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RESEARCH PAPERS

A Guided Wave Plate Experiment for a Pipe

[+] Author and Article Information
Wei Luo, Joseph L. Rose

Department of Engineering Science & Mechanics, The Pennsylvania State University, University Park, PA 16802

Xiaoliang Zhao

 Intelligent Automation, Inc., 15400 Calhoun Dr., Suite 400, Rockville, MD 20855

J. Pressure Vessel Technol 127(3), 345-350 (Mar 04, 2005) (6 pages) doi:10.1115/1.1989351 History: Received January 17, 2005; Revised March 04, 2005

The plate approximation of a pipe is a topic discussed for decades. Rules have been established to make the comparisons. Presented here is a related topic, but one to answer the question of whether an easy-to-conduct plate experiment can be used to predict what happens in a pipe for ultrasonic guided wave. For longitudinal guided waves in a pipe, the approximation is valid clearly only over a very short distance or inordinate closeness to a defect for wave scattering analysis; but for circumferential guided waves, the validity is unclear and therefore it is worthwhile to study criteria on the approximation and simplification of a pipe experiment as a plate experiment by means of wave mechanics analysis and modeling computation. Circumferential shear horizontal (SH) waves in pipes and SH waves in plates were studied in this paper toward this goal and it was found that the wave frequency and wall thickness to radius ratio were the two key parameters with respect to the similarity. Dispersion curves and wave structures of the SH waves in plates and in pipes were compared to find the origin of the similarity. Experimental simulations and modeling with boundary element methods were also carried out for the reflection and transmission coefficients of the SH waves impinging into a defect, from which some criteria have been established for the plate model approximation. Although a pipe model is more accurate for pipe experiments, a plate model often gives a quick and reasonable solution especially when it is difficult to establish a pipe model.

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Copyright © 2005 by American Society of Mechanical Engineers
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Figures

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Figure 1

Phase velocity dispersion curve for circumferential SH waves of a hollow cylinder, compared with the dispersion curves for SH waves in a plate with the same thickness. In the legend, d is the wall thickness and R is the outer radius of the cylinder.

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Figure 2

Lateral displacement wave structures of 10 mm wall pipes with different d∕R 20%, 50%, 80%, for circumferential n0 mode SH wave and fd=1MHzmm, compared with the wave structure of a plate with the same thickness for n0 mode SH wave and fd=1MHzmm

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Figure 3

Constant boundary element mesh for evaluating guided wave scattering from a surface-breaking defect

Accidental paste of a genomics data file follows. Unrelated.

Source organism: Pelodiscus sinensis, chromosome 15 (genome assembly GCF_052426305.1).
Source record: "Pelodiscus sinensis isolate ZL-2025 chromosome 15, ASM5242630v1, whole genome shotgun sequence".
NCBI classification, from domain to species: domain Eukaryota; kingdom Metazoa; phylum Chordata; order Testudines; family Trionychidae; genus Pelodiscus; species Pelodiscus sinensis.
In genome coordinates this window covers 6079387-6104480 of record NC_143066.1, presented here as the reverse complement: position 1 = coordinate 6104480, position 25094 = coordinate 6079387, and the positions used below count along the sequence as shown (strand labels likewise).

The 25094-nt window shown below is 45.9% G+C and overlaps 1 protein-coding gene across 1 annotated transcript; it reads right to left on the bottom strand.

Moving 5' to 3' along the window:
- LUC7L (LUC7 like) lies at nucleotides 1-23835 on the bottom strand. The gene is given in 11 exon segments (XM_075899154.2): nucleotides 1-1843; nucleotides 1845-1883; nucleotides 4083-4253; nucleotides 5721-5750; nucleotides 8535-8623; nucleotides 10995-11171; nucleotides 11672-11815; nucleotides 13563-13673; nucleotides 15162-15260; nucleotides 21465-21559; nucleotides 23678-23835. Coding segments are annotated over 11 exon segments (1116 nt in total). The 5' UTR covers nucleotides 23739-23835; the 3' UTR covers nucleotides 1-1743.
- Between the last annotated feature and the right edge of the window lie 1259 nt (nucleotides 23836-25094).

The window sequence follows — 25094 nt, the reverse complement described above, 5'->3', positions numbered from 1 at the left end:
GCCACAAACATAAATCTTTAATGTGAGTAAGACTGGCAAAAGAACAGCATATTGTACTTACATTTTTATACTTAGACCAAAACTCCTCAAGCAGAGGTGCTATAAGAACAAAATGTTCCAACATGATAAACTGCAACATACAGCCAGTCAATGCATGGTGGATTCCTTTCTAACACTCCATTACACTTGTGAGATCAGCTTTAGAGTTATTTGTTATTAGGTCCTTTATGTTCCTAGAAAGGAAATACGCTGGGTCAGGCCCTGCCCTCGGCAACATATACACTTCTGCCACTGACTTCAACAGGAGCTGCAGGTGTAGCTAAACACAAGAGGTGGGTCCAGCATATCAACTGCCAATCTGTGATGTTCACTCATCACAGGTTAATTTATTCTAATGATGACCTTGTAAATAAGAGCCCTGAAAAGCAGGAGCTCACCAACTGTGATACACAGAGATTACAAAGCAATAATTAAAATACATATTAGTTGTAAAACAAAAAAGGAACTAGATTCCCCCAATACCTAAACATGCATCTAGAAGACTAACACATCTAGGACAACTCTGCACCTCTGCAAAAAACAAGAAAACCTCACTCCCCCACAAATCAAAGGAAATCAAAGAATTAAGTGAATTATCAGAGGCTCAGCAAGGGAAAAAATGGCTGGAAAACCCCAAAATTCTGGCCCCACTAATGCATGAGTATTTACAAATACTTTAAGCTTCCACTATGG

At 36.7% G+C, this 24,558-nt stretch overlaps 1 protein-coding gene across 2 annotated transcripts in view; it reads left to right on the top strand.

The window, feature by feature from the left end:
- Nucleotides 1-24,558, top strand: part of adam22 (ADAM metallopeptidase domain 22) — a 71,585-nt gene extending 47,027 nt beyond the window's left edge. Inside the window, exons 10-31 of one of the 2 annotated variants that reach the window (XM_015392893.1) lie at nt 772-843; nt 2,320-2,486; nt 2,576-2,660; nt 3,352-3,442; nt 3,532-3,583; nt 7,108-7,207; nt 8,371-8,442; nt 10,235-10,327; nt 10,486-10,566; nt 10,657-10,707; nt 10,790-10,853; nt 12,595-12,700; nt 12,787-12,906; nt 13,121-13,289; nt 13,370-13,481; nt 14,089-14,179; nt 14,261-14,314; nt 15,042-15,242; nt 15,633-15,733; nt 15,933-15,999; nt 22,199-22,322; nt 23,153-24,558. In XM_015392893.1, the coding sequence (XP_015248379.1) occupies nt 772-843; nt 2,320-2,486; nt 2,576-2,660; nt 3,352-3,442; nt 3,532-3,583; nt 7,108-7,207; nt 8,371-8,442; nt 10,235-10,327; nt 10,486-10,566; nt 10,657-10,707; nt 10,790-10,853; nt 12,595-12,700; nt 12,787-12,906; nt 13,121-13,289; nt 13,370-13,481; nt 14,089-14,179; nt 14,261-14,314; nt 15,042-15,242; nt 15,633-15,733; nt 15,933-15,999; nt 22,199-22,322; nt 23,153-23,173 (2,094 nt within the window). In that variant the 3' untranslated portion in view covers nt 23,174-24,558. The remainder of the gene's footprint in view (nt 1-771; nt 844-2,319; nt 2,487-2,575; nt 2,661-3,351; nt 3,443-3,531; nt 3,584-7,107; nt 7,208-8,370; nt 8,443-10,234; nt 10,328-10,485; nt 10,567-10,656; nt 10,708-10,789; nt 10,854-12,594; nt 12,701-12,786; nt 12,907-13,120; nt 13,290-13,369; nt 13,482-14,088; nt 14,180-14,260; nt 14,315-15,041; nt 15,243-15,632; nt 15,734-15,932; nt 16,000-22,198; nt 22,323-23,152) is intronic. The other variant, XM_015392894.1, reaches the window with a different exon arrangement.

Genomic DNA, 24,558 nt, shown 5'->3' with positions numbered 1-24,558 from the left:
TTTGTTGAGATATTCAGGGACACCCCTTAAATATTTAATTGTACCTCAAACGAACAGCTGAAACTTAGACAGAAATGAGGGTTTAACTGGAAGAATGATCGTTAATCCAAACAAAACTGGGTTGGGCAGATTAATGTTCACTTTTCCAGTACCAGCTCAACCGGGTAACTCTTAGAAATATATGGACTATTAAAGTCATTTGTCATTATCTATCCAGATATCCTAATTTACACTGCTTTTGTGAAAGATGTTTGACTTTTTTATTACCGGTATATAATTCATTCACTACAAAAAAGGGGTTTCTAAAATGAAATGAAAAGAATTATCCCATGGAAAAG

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Figure 4

Boundary element mesh for evaluating circumferential SH guided wave scattering in a pipe

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Figure 5

Calculated reflection factors for n0 mode under n0 incidence onto a 0.3 mm notch with 50% through-pipe-wall depth for pipes of 10 mm thickness and various thickness-over-outer-radius ratios 5%,10%,…,60%, compared with the reflection factors for a 10 mm steel plate

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Figure 6

Errors of reflection factors for the pipes ∣R∣pi compared with the reflection factors ∣R∣pl for the plate (for 50% through-wall depth)

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Figure 7

Calculated transmission factors for n0 mode under n0 incidence onto a 0.3 mm notch with 50% through-pipe-wall depth for pipes of 10 mm thickness and various thickness-over-outer-radius ratios 5%,10%,…,60%, compared with the transmission factors for a 10 mm steel plate

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Figure 8

Errors of transmission factors ∣T∣pi for pipes compared with the transmission factors ∣T∣pl for the plate (for 50% through-wall depth)

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Figure 9

Critical d∕R values under which reflection or transmission factor errors between the pipe and the plate are less than 5% (for 50% through-wall depth)

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Figure 10

Critical d∕R values under which both transmission and reflection factor errors between the pipe and the plate are less than 5% (for 50% through-wall depth). This is realized by selecting the minimal critical d∕R values from the two curves in Fig. 9.

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Figure 11

Critical d∕R values under which both transmission and reflection factor errors between the pipe and the plate are less than 5%, for 10%,30%,…, and 90% through-wall depths

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Figure 12

The minimal and average critical d∕R values for 10%, 30%,…, 90% through-wall depths, under which both transmission and reflection factor errors between the pipe and the plate are less than 5%

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